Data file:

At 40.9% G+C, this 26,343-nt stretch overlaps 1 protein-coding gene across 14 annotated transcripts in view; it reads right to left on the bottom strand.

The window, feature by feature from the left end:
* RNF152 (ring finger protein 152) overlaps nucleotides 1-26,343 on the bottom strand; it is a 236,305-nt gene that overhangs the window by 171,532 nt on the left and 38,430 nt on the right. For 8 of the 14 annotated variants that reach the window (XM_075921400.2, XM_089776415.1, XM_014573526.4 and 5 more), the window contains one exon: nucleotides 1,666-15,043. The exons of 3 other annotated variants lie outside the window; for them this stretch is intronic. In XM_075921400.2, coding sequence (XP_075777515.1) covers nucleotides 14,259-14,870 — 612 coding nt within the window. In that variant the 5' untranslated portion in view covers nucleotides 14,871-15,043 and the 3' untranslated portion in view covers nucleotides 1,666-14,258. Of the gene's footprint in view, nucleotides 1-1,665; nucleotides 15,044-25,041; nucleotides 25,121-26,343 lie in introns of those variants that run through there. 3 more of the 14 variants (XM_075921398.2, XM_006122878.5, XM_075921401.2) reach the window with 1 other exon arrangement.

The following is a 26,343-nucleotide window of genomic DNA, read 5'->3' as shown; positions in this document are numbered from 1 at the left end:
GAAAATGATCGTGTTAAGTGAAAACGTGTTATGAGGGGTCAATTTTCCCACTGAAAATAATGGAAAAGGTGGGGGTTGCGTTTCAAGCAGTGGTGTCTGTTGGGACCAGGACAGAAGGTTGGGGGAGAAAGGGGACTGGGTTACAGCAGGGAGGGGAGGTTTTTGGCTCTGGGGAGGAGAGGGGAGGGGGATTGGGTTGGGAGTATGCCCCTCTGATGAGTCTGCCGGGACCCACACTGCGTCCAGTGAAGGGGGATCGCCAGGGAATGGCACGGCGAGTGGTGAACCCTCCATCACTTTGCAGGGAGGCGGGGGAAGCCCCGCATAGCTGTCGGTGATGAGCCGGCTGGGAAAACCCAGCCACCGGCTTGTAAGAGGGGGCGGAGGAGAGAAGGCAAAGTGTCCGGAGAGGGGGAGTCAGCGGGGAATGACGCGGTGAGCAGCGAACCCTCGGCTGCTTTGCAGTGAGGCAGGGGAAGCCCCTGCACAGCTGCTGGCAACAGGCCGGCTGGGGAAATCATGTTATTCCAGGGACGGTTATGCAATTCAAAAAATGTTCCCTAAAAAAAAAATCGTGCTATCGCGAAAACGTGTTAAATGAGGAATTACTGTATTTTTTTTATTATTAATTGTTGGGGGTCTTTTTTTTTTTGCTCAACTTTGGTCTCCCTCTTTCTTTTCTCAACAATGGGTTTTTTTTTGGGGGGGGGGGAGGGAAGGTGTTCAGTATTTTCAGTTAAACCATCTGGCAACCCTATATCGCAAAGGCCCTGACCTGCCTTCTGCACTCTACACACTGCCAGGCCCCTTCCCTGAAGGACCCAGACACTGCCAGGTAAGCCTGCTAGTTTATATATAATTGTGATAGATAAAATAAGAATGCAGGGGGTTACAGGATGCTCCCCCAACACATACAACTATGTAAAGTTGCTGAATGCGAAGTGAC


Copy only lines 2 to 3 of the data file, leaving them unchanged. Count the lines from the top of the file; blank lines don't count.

The window, feature by feature from the left end:
* RNF152 (ring finger protein 152) overlaps nucleotides 1-26,343 on the bottom strand; it is a 236,305-nt gene that overhangs the window by 171,532 nt on the left and 38,430 nt on the right. For 8 of the 14 annotated variants that reach the window (XM_075921400.2, XM_089776415.1, XM_014573526.4 and 5 more), the window contains one exon: nucleotides 1,666-15,043. The exons of 3 other annotated variants lie outside the window; for them this stretch is intronic. In XM_075921400.2, coding sequence (XP_075777515.1) covers nucleotides 14,259-14,870 — 612 coding nt within the window. In that variant the 5' untranslated portion in view covers nucleotides 14,871-15,043 and the 3' untranslated portion in view covers nucleotides 1,666-14,258. Of the gene's footprint in view, nucleotides 1-1,665; nucleotides 15,044-25,041; nucleotides 25,121-26,343 lie in introns of those variants that run through there. 3 more of the 14 variants (XM_075921398.2, XM_006122878.5, XM_075921401.2) reach the window with 1 other exon arrangement.